If the diaper rash is due to yeast, it’ll typically look bumpy – almost like pimples. And in these cases, the best treatment will be an antifungal cream.

The two creams we’ve used over the years with success are nystatin and clotrimazole. Your pediatrician will send in a prescription for a medicated cream.

Please note that if your baby’s diaper rash is from yeast, regular Aquaphor or diaper cream isn’t going to help. You need an antifungal to kill off the yeast and reduce the growth of fungi.

So, if you try some of the at-home remedies mentioned on this list and nothing is working, it may be a sign that the diaper rash is a yeast infection.

2. Antibiotic Ointment

If bacteria caused the diaper rash, called impetigo, you definitely need a doctor to intervene.

In these cases, the diaper rash has bright red skin around the anus, and you may also notice yellow crusting or pimples. The type of bacteria will alter how the infection presents itself, but you’ll know you need a doctor when regular diaper creams like Aquaphor don’t help.

Your physician would likely prescribe mupirocin or bacitracin ointment to eliminate the bacterial infection.

Tips on Preventing Diaper Rashes

If your baby has a raging diaper rash, definitely try the at-home remedies and then consult your doctor if nothing is working.

However, if you’ve just gotten over a diaper rash or want to actively prevent it from happening in the future, I have some tips!

1. Apply Aquaphor at each diaper change.

If your baby is particularly prone to diaper rashes, I’d recommend proactively applying Aquaphor to their booty at each and every diaper change.

It’ll shield their rear and keep it moisturized.

2. Change diapers more frequently.

Some babies have more sensitive skin than others. And if your baby is particularly sensitive, you may have to change their diaper more frequently.

A diaper with a line indicator can be a big help here as it’ll change colors when it’s wet and needs to be changed.

3. Use fragrance-free wipes (not unscented!).

A common irritant for babies can be fragrances in baby wipes.

I’d highly recommend getting fragrance-free wipes or wipes that are almost entirely water.

Related: Do Baby Wipes Expire? How Long Is the Shelf Life?

My favorite baby wipes are from Coterie. They’re 99% water and have no fragrance added. They’re also larger and thicker than most wipes, which makes the entire changing experience so much better.

coterie wipes

Take care to avoid products labeled “unscented.” Unscented means the product contains masking chemicals that cover up the odor of other ingredients.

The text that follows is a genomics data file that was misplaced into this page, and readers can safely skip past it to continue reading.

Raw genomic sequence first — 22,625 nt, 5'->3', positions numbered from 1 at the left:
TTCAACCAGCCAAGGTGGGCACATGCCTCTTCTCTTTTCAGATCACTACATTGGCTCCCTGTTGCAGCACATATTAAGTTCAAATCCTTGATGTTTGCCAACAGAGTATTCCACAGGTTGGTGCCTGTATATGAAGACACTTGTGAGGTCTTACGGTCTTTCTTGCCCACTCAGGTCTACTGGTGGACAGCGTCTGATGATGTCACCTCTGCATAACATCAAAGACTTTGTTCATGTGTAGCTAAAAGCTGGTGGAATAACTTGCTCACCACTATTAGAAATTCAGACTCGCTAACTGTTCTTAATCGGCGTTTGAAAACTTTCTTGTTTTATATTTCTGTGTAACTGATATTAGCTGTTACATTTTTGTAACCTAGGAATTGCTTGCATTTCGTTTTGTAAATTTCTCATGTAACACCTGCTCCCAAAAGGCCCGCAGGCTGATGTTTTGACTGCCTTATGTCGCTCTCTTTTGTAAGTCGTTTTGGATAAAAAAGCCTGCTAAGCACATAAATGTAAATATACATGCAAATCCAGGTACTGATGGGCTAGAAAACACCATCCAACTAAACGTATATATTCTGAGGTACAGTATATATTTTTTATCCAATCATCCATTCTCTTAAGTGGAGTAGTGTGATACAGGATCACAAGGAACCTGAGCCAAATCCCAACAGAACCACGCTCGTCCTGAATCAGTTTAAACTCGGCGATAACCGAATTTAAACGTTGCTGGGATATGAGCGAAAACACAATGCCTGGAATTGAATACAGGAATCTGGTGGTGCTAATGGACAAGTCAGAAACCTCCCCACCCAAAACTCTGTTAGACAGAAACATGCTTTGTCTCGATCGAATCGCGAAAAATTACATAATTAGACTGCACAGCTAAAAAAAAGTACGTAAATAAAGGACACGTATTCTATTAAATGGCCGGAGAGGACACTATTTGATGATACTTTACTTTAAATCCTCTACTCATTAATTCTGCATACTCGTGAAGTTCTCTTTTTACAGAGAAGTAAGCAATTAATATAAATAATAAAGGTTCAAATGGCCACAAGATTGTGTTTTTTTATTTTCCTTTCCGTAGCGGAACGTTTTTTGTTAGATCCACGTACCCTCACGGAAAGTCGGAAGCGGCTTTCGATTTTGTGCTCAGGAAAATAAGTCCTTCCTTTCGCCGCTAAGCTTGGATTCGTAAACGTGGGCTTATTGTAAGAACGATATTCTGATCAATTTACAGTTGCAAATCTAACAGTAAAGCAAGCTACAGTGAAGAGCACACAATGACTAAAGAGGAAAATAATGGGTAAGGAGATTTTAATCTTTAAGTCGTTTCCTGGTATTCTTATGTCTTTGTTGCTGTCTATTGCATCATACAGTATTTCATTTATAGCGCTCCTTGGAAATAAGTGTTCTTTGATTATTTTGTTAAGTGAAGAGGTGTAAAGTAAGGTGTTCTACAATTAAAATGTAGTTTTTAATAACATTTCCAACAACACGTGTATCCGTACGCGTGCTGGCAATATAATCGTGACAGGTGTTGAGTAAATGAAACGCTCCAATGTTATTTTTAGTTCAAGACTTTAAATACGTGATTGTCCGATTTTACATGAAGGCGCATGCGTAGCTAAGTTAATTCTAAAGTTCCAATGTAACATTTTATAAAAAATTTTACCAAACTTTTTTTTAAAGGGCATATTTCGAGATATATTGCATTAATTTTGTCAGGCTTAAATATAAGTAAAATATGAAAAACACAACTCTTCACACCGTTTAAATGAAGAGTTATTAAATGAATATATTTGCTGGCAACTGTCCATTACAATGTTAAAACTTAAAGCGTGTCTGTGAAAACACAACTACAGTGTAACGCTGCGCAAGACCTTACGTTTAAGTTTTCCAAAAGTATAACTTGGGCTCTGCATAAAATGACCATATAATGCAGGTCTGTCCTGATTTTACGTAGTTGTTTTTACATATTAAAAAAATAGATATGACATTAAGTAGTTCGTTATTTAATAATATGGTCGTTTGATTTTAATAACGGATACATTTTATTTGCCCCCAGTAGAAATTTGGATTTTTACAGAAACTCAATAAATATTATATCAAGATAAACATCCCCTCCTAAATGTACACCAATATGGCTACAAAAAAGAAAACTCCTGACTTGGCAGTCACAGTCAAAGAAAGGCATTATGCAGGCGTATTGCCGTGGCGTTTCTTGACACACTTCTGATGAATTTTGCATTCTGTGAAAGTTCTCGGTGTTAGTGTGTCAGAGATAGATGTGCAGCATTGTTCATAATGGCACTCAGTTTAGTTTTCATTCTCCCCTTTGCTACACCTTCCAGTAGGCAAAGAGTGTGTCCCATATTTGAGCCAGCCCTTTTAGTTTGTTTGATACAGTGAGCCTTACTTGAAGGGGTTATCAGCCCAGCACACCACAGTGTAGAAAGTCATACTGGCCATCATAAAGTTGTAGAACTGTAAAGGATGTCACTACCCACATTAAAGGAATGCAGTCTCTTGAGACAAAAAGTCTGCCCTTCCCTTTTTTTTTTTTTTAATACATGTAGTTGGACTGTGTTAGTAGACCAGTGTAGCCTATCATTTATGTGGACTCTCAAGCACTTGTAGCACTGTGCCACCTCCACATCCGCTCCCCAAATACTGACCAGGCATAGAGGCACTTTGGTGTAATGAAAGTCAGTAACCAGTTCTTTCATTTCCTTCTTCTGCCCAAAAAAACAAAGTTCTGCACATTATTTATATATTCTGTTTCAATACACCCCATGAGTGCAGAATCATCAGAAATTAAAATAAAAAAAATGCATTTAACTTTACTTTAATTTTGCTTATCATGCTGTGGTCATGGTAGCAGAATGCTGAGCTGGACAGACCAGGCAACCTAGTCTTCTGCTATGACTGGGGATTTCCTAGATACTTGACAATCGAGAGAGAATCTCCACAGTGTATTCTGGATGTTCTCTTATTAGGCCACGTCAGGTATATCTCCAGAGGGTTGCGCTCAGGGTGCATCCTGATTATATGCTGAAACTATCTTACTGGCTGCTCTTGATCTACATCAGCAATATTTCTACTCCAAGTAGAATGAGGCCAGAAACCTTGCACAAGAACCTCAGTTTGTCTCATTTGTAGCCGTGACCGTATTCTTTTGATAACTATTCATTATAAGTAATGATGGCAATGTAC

Fragrance-free means there are truly no masking scents or fragrance materials used in the wipes.

Related: How Many Baby Wipes Do I Need per Day, Month, & Year?

4. Go commando on occasion.

Every now and again, take your babe’s diaper off and let them air out a bit.

They spend almost all of their little lives with a diaper on – a little break can help keep the area in tip-top shape.

A Note on Acidic Baby Poop and Breastfeeding Moms

If your baby continually gets diaper rashes and you’re breastfeeding, there’s a good chance it’s because the baby’s poop is extra acidic from too much foremilk.

Stick with me here.

Acidic baby poop is often a result of lactose overload. Lactose overload can happen when your baby is consuming more foremilk than hindmilk. Foremilk has less fat and is the milk your baby gets at the beginning of a feed.

If you produce a ton of milk and switch your baby from one breast to the other relatively quickly, they aren’t getting a lot of hindmilk, or the extra fatty milk toward the end of a feed.

foremilk and hindmilk
You can see the difference here (this is milk I pumped). The left side is more clear in color and is more “watery.” The right side has more fat content and is more of that classic milk color. The left side is mostly foremilk, whereas the right side has a good mix of hindmilk.

This overload of foremilk moves through the body too fast for the lactose to break down, which can lead to tummy pains, acidic poop, and, eventually, diaper rashes (Australian Breastfeeding Association).

So, if you’re wanting to get down to the cause of recurrent diaper rashes, definitely consider keeping your baby on your breast for a full feed to ensure they get foremilk and hindmilk. It just might work!


The moral of the story here is to try an antacid liquid like Maalox on a cotton round to turn around that gnarly diaper rash. If you try this, please leave a comment and let me know how it went!

Further Reading: